The MIND diet was first introduced in a 2015 study led by Dr. Martha Clare Morris and her team at Rush University Medical Centre in Chicago13. The research followed 1,000 older adults for up to 10 years, to see if the MIND diet could prevent or slow the onset of dementia. The MIND diet score, developed during the study, identified foods and nutrients beneficial for preventing dementia and cognitive decline. The results classified fifteen dietary components as either “brain healthy” or “unhealthy” and revealed that those that followed the MIND diet the closest experienced a significantly slower cognitive decline than those that followed it less closely, showing a greater impact than either the Mediterranean or DASH diets14.
These findings were supported by a 2023 cross-sectional study involving 207 adults aged around 34 years old with varying BMI (Body Mass Index) scores. The study found that greater adherence to the MIND diet was inversely related to faster processing of information. While these findings suggest a potential benefit of the MIND diet for cognitive function15, more research needs to be done to definitively prove that the MIND diet itself leads to better brain health.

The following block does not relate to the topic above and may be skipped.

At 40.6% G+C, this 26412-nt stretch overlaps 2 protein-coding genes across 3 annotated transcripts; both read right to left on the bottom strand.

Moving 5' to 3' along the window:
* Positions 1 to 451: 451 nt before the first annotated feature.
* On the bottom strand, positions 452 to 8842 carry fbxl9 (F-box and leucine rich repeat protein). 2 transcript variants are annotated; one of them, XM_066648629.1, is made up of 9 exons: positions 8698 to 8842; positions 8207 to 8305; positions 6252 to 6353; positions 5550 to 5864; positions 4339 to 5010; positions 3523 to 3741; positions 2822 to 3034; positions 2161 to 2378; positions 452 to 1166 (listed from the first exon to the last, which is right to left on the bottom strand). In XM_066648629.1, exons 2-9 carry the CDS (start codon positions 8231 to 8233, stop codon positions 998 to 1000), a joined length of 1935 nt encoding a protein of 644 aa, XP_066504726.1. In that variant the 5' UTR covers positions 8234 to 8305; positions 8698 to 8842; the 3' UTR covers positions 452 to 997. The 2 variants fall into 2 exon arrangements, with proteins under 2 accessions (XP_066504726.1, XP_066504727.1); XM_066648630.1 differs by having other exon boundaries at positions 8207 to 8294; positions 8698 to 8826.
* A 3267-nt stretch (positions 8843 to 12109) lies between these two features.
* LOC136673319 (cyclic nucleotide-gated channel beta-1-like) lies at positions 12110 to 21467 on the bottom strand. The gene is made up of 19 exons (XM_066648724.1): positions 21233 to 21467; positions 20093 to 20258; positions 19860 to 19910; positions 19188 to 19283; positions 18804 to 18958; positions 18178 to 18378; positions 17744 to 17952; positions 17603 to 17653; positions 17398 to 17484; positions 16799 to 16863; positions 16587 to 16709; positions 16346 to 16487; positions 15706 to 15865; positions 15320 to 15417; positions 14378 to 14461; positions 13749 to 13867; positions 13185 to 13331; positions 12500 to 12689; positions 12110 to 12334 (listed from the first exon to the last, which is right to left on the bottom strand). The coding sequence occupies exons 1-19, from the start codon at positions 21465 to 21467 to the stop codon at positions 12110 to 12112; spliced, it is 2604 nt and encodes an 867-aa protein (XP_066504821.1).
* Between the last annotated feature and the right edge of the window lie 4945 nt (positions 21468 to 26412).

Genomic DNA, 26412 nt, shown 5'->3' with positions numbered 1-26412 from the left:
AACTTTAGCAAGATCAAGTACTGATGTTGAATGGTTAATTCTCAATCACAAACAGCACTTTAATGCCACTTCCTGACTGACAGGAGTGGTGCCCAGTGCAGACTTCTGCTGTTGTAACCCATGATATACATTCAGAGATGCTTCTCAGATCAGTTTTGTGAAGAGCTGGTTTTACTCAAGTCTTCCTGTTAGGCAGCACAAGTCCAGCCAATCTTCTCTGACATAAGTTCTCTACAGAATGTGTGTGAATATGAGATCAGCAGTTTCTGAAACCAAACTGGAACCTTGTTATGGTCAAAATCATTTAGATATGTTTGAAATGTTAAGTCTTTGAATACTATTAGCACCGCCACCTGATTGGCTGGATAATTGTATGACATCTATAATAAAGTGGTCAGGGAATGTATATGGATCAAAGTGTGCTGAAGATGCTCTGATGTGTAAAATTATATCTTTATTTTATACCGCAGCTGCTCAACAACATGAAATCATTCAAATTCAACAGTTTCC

There is, however, ample evidence to show that a healthy diet is key to better brain health. Several research studies have uncovered a significant relationship between nutrients, foods, and their impact on understanding and emotion. For instance, a diet rich in omega-3 fatty acids has been associated with a decrease in cognitive deterioration in older people and has also been used to help treat mood disorders16.